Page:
One of my earliest memories is of walking through the garden behind my grandmother. In Wetzel County in the 1960s. A vegetable garden was a common sight in every backyard. “Hack” and “Gertie” grew tomatoes and peppers, squash and corn, and always a large patch of “Half Runner” green beans that Grandma canned in quart jars and lined up on shelves in the root cellar. The seed purchased was always Half Runners. No other bean would do. To this day, my family swears that Half Runners are the best tasting green bean. Other families apparently believed the same. I once was surprised to discover that a co-worker took a day off work each spring and drove to his family’s West Virginia hometown to buy the Half Runner seed which he couldn’t find in Ohio. (Today, it can be mail ordered from Burpee). But while my Grandmother’s canned green beans were almost a daily staple in our diet, it was the potatoes that my grandparents grew that became a decades long topic of conversation in our house.
As a toddler I called them “West Virginia potatoes.” They could be red potatoes or common white ones, but whatever the variety, I would wolf down boiled potatoes whenever we visited Wetzel County. At home in Ohio, I was a picky child. I loved potatoes mashed or fried, or mashed and fried — shaped into a patty that Mom called a “potato cake.” But when presented with a plain boiled potato, I often left it untouched on my plate.
My mother tried everything to get me to eat her boiled potatoes. She cooked them no different than her mother did. It was a boiled potato after all. Cooking it was not a difficult skill to master. Why would her child eat her mother’s boiled potatoes but not her own? It wasn’t the water. I’d eat Ohio boiled potatoes if my Grandmother was there to cook them. Was there something different about the variety of potatoes Grandpa and Grandma grew that my pre-school palate could taste?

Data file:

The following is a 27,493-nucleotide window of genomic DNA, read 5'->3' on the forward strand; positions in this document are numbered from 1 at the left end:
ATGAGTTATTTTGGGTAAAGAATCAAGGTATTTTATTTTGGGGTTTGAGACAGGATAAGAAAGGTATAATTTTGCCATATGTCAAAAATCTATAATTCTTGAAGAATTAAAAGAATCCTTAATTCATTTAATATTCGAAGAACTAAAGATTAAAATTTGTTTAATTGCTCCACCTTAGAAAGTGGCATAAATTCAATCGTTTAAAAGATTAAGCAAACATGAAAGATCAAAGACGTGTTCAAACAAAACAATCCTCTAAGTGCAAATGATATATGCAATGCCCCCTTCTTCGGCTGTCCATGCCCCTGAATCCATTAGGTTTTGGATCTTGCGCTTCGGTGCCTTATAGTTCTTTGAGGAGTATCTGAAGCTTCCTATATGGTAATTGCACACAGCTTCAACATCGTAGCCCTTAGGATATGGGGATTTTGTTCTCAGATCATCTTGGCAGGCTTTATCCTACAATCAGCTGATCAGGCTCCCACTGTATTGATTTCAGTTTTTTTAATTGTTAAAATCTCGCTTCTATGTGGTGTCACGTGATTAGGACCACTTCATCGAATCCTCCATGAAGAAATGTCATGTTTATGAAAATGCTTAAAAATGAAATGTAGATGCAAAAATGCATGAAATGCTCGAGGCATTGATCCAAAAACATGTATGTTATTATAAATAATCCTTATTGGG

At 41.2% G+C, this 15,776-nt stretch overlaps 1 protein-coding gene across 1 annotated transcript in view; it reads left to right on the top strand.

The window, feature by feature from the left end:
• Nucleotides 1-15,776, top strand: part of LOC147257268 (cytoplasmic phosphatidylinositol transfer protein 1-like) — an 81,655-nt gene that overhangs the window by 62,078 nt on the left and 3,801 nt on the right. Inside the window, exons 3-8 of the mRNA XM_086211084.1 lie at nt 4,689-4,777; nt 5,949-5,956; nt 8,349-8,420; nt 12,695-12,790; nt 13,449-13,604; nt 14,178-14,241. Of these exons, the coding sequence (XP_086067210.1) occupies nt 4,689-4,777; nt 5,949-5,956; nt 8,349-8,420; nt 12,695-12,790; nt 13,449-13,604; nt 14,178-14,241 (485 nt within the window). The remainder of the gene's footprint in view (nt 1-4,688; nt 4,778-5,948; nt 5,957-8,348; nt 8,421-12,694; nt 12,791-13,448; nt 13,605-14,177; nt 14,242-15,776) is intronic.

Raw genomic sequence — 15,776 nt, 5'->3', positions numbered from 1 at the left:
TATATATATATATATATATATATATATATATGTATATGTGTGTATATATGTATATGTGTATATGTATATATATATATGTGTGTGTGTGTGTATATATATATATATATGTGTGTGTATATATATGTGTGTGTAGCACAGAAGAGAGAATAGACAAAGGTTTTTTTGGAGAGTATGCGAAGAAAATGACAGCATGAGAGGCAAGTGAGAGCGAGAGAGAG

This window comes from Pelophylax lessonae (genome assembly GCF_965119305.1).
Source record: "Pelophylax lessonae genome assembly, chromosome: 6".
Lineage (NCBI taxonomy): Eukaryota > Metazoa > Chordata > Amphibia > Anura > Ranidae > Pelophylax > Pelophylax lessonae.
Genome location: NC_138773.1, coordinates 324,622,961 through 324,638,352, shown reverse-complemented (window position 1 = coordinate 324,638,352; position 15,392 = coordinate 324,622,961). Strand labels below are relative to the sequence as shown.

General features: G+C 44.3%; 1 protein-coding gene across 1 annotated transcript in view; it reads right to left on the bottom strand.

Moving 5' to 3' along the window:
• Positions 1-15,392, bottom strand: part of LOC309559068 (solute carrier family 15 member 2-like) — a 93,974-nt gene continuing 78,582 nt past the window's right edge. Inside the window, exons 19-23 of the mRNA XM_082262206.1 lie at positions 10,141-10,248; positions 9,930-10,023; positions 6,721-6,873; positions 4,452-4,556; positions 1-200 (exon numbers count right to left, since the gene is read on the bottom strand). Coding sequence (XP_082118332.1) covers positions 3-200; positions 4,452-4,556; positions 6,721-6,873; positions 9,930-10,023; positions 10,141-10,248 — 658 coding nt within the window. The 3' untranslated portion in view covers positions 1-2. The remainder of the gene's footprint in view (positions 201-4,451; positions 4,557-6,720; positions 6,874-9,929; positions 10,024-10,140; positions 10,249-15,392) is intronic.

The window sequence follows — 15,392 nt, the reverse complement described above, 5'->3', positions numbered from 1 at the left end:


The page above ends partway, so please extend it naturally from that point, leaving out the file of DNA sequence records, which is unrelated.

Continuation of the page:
My mother started bringing home a large bag of my grandparent’s “West Virginia potatoes” each time we visited. Still, she had no success getting me to eat them. I would not eat even the West Virginia grown potatoes if I was in Ohio unless my Grandma Gertie was there to cook them for me.
The “West Virginia potato” was a joke in my family for years. As I grew from a toddler to a child and then a teen I would eat tons of boiled potatoes in West Virginia but didn’t much care for them on the Ohio side of the river. I was teased for thinking that West Virginia potatoes were somehow different than those grown anywhere else. It wasn’t until I was an adult that the mystery of the potato was finally solved.
I was probably 20 or 21 the first time I visited my Grandparents as an adult. And of course, my first evening there, Grandma boiled up some of her “West Virginia potatoes” for dinner. When I took my first bite, I immediately tasted the difference and for the first time, after all those years of teasing and hauling pounds of potatoes from West Virginia to Ohio, I knew what was special about the “West Virginia Potato.” But could it really be that simple?
It was. The answer all along had been pepper! Grandma was heavy handed with the pepper shaker and my mother, who had been raising a finicky eater, assumed I guess, that a picky child wouldn’t like pepper and she never used it on my food.
I smiled to myself but I never told Grandma what her secret ingredient was. After 20 years she believed that she had the magic. I gobbled down her boiled potato and reached for a second. She would always remain “Gertie the potato whisperer.”